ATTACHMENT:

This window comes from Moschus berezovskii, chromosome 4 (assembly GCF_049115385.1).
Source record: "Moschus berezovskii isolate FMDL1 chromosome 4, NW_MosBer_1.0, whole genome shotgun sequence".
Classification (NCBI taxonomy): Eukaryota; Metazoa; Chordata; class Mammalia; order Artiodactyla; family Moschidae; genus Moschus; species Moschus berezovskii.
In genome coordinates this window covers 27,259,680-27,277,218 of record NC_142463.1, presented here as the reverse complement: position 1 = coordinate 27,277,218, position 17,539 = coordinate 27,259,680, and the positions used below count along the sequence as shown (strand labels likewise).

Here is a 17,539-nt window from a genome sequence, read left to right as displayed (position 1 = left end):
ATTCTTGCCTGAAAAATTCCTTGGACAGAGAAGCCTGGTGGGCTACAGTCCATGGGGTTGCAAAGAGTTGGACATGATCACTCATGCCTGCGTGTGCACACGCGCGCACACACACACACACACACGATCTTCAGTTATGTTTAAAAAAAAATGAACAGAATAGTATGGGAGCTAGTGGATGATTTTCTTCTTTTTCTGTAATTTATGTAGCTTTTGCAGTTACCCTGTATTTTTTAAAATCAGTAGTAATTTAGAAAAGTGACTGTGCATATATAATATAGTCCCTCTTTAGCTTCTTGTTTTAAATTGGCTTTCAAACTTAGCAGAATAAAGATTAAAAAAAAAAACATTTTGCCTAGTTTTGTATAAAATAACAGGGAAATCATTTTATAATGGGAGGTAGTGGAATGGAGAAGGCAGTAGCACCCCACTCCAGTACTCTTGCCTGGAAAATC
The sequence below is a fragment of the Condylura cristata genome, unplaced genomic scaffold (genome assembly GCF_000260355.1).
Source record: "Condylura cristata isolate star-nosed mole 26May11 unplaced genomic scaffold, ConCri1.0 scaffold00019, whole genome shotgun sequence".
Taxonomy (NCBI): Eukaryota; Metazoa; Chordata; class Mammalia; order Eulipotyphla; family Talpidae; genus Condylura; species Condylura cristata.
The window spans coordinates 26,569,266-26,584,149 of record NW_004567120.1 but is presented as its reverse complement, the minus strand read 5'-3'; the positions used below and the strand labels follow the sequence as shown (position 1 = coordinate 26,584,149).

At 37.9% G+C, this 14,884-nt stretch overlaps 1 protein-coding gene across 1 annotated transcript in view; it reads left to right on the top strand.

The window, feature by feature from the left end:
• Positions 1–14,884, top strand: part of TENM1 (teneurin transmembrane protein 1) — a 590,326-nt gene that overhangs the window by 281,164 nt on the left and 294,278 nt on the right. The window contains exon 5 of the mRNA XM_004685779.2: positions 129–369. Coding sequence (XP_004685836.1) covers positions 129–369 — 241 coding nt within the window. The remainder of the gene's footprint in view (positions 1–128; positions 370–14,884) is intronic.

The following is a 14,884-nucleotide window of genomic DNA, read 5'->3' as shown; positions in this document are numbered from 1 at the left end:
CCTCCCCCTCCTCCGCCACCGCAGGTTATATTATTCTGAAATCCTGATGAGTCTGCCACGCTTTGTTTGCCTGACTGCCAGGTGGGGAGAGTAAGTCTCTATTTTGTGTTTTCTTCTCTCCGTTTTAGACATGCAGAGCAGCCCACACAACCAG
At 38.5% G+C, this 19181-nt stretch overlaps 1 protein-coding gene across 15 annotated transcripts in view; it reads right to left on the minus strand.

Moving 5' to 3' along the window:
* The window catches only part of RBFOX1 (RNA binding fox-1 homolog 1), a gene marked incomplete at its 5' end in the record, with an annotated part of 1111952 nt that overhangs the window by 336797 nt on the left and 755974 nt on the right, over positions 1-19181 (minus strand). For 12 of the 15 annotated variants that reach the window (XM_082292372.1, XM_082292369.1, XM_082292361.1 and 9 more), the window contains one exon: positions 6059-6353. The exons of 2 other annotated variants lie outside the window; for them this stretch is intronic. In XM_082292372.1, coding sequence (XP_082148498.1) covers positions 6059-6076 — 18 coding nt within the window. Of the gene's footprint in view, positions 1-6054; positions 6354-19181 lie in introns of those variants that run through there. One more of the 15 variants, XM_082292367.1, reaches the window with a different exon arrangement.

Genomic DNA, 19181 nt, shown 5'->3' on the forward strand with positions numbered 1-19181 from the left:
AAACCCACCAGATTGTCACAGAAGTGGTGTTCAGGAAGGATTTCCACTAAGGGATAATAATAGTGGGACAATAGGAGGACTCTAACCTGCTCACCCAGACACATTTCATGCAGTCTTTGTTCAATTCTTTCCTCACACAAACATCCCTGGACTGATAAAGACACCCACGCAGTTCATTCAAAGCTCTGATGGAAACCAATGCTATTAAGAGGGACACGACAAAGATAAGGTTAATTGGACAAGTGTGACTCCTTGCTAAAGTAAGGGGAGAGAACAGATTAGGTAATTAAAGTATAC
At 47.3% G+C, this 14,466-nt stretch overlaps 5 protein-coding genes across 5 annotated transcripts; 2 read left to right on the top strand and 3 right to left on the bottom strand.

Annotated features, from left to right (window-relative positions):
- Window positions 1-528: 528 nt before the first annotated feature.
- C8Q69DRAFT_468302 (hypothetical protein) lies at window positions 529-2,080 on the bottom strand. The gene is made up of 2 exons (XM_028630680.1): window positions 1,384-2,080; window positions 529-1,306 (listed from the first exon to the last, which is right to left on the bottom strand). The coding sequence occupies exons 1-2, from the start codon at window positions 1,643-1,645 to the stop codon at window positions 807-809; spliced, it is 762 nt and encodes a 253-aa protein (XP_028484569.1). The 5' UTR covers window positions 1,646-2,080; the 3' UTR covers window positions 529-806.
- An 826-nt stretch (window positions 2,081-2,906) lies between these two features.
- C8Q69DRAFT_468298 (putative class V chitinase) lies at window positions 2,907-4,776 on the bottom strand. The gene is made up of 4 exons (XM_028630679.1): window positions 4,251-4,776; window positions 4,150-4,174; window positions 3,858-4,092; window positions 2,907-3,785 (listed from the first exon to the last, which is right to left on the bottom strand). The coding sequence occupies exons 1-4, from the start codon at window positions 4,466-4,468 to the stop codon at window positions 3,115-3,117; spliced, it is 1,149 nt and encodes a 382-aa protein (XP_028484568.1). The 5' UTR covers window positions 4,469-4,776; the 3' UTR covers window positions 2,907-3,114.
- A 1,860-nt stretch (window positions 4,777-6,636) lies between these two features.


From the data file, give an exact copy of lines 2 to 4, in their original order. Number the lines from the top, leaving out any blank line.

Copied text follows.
Source record: "Moschus berezovskii isolate FMDL1 chromosome 4, NW_MosBer_1.0, whole genome shotgun sequence".
Classification (NCBI taxonomy): Eukaryota; Metazoa; Chordata; class Mammalia; order Artiodactyla; family Moschidae; genus Moschus; species Moschus berezovskii.
In genome coordinates this window covers 27,259,680-27,277,218 of record NC_142463.1, presented here as the reverse complement: position 1 = coordinate 27,277,218, position 17,539 = coordinate 27,259,680, and the positions used below count along the sequence as shown (strand labels likewise).